Monday 27 January 2014

Week 2: Exploring

Gazing up into the branches of the Scots Pine tree (neighbour to The Oak), I couldn't resist the patterns and colours it created against the blue sky and stippled puffs of white cloud. However, this morning's light was quickly lost to the ever expanding mass of grey clouds. Below is my best effort of the Oak for today. I didn't photograph the individual branch - might get to it on Wednesday if weather permits.

Whilst waiting for the clouds to move through, and the sunshine to re-emerge, I explored the tree line along the upper slope of Dellfield and Preston Hill. I recently completed a 1-Day Winter Tree Identification course at the Field Studies Council (FSC), Amersham. However, my "winter tree ID skills" would be better described as my "winter tree 'I haven't got a clue' skills". Still, nothing ventured, nothing gained. I found young growth on a previously coppiced Hazel tree, with remnants of last year's leaves and its dangling catkins, buds formed, waiting for the warmth of Spring.

And, Hazel catkins, in a different, more shady location, which are at an earlier stage of growth. In a few weeks time, they will open out, lengthen and loosen and lose their reddish tint.

An Ash tree, with its sooty buds and hanging seed pods. The insert shows the terminal bud (the bud at the tip of the stem/branch) and the feature marked with an arrow is one of the branch's lenticels. These structures enable the tree to exchange gases with the surrounding air.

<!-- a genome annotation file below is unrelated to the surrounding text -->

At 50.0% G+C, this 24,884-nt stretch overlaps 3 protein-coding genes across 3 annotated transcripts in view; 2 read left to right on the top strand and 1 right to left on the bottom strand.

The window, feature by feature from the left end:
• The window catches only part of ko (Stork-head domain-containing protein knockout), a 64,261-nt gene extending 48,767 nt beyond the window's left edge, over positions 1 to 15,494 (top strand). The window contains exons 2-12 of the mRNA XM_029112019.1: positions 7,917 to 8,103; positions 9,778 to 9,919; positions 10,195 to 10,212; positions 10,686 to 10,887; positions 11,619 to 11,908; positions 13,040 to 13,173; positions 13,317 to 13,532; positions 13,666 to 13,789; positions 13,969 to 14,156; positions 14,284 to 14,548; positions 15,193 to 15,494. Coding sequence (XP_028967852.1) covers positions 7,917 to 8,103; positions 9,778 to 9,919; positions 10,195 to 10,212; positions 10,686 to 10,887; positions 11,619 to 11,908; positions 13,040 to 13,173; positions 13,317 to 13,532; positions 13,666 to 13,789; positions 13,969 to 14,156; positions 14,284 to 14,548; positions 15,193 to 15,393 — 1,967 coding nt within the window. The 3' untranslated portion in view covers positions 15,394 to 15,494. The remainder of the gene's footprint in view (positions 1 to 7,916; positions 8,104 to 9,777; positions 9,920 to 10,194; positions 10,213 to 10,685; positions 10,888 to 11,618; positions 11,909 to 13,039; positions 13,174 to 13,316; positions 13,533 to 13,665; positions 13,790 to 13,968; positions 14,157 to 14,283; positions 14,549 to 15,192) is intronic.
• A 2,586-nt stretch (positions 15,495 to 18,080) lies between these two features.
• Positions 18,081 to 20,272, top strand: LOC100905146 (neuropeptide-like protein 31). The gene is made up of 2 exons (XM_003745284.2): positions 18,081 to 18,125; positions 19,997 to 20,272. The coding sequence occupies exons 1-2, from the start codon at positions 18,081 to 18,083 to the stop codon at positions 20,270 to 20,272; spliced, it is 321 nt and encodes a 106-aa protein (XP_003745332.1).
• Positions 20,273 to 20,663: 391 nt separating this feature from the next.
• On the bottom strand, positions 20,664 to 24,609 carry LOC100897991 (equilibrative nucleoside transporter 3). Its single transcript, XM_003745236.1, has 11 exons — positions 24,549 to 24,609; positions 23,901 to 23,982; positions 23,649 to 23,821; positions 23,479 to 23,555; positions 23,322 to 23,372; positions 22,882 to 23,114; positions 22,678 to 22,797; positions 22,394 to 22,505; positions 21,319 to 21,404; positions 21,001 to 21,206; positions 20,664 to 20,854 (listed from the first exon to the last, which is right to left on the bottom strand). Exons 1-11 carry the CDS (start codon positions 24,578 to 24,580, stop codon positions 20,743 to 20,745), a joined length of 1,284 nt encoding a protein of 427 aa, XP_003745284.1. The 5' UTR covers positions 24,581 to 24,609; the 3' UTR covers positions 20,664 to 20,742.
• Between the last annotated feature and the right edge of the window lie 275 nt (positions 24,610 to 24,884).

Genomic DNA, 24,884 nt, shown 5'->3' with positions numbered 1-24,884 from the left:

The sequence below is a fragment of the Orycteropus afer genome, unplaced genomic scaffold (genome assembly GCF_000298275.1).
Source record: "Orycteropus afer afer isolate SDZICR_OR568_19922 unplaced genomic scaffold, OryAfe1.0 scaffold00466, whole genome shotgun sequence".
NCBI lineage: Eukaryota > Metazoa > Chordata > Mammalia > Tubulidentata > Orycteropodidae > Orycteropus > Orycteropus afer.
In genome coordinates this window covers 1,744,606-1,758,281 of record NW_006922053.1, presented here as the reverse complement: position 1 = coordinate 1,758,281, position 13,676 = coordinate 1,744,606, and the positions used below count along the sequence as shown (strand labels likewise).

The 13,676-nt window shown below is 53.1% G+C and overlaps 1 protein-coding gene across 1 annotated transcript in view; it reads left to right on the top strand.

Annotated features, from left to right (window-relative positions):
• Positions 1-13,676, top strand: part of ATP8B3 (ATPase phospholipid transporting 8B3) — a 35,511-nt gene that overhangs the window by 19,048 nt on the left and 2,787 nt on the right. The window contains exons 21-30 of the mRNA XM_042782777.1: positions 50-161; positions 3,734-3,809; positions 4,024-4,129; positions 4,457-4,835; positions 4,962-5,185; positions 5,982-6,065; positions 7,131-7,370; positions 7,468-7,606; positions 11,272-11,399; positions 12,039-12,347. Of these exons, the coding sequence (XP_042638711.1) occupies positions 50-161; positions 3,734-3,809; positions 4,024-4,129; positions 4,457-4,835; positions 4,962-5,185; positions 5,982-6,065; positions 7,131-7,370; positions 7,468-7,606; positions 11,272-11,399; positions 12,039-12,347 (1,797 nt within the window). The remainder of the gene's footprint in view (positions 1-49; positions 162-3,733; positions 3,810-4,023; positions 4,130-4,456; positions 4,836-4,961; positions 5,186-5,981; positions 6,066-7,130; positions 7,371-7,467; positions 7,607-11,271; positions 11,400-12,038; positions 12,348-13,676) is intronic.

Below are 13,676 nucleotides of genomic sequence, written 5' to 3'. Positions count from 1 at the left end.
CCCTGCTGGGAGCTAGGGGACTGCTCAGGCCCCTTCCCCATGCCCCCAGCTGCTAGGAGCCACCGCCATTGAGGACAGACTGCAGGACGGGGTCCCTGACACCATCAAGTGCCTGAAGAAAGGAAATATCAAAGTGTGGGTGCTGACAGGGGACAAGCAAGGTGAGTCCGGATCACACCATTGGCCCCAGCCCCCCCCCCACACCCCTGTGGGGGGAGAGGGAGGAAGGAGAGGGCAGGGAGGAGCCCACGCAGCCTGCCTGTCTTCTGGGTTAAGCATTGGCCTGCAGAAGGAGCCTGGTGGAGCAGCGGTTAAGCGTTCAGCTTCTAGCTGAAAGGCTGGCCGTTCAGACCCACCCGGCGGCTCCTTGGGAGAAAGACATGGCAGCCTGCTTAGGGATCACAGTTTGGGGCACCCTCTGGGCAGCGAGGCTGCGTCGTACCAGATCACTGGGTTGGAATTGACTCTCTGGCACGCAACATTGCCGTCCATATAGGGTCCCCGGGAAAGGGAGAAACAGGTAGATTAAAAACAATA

And finally, a variety of Elm.  The protective scales encasing the flowers are just beginning to break open on some of the flower buds. The arrow points to the leaf bud scale scar. From here to the next leaf bud scale scar (or the tip of the terminal leaf bud of the twig) is a year's growth.

On my way back from Westbrook Hay, out on Snoxall's Moor, there were 156 gulls (predominantly Black-headed, with a handful of Common and 6+ Lesser Black-backed Gulls) gathered on the floods. This has become a regular sight since the heavy rains.

A close-up view of the 4 highlighted birds revealed the 3 species, all adults:
  • A = 1 Common Gull. Note the pale greenish-yellow bill with thin, dark band, and pale grey mantle
  • B = 2 Lesser Black-backed Gulls. Note the yellow legs, dark grey mantle, heavy yellow bill with red spot and the yellow iris.
  • C = 1 Black-headed Gull. Note the red bill and red legs (and no "black-head" in winter/non-breeding plumage, just the bold, dark ear spots).

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